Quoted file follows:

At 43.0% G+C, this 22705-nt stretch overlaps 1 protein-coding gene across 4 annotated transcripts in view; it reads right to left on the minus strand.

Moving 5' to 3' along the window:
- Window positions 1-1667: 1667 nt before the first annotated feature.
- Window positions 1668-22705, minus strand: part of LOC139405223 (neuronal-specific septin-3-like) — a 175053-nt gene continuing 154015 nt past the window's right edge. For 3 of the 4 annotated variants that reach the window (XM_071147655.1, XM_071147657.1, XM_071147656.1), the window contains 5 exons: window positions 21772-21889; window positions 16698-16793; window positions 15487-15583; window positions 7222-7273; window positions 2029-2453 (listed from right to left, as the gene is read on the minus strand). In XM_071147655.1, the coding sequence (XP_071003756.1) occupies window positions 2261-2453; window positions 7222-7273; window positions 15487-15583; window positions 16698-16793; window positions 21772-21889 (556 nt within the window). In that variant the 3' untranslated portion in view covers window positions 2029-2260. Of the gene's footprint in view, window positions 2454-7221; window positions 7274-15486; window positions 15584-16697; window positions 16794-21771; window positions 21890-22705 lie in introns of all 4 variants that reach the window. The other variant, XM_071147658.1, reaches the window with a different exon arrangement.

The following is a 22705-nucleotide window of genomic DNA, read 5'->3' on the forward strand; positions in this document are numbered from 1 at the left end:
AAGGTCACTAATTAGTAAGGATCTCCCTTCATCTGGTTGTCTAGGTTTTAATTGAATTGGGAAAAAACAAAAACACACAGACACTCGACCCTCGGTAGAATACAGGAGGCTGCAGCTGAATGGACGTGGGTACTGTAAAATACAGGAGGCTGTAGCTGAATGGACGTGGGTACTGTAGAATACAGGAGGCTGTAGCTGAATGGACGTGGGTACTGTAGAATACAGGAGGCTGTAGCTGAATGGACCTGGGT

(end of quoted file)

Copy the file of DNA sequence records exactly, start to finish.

At 43.0% G+C, this 22705-nt stretch overlaps 1 protein-coding gene across 4 annotated transcripts in view; it reads right to left on the minus strand.

Moving 5' to 3' along the window:
- Window positions 1-1667: 1667 nt before the first annotated feature.
- Window positions 1668-22705, minus strand: part of LOC139405223 (neuronal-specific septin-3-like) — a 175053-nt gene continuing 154015 nt past the window's right edge. For 3 of the 4 annotated variants that reach the window (XM_071147655.1, XM_071147657.1, XM_071147656.1), the window contains 5 exons: window positions 21772-21889; window positions 16698-16793; window positions 15487-15583; window positions 7222-7273; window positions 2029-2453 (listed from right to left, as the gene is read on the minus strand). In XM_071147655.1, the coding sequence (XP_071003756.1) occupies window positions 2261-2453; window positions 7222-7273; window positions 15487-15583; window positions 16698-16793; window positions 21772-21889 (556 nt within the window). In that variant the 3' untranslated portion in view covers window positions 2029-2260. Of the gene's footprint in view, window positions 2454-7221; window positions 7274-15486; window positions 15584-16697; window positions 16794-21771; window positions 21890-22705 lie in introns of all 4 variants that reach the window. The other variant, XM_071147658.1, reaches the window with a different exon arrangement.

The following is a 22705-nucleotide window of genomic DNA, read 5'->3' on the forward strand; positions in this document are numbered from 1 at the left end:
AAGGTCACTAATTAGTAAGGATCTCCCTTCATCTGGTTGTCTAGGTTTTAATTGAATTGGGAAAAAACAAAAACACACAGACACTCGACCCTCGGTAGAATACAGGAGGCTGCAGCTGAATGGACGTGGGTACTGTAAAATACAGGAGGCTGTAGCTGAATGGACGTGGGTACTGTAGAATACAGGAGGCTGTAGCTGAATGGACGTGGGTACTGTAGAATACAGGAGGCTGTAGCTGAATGGACCTGGGT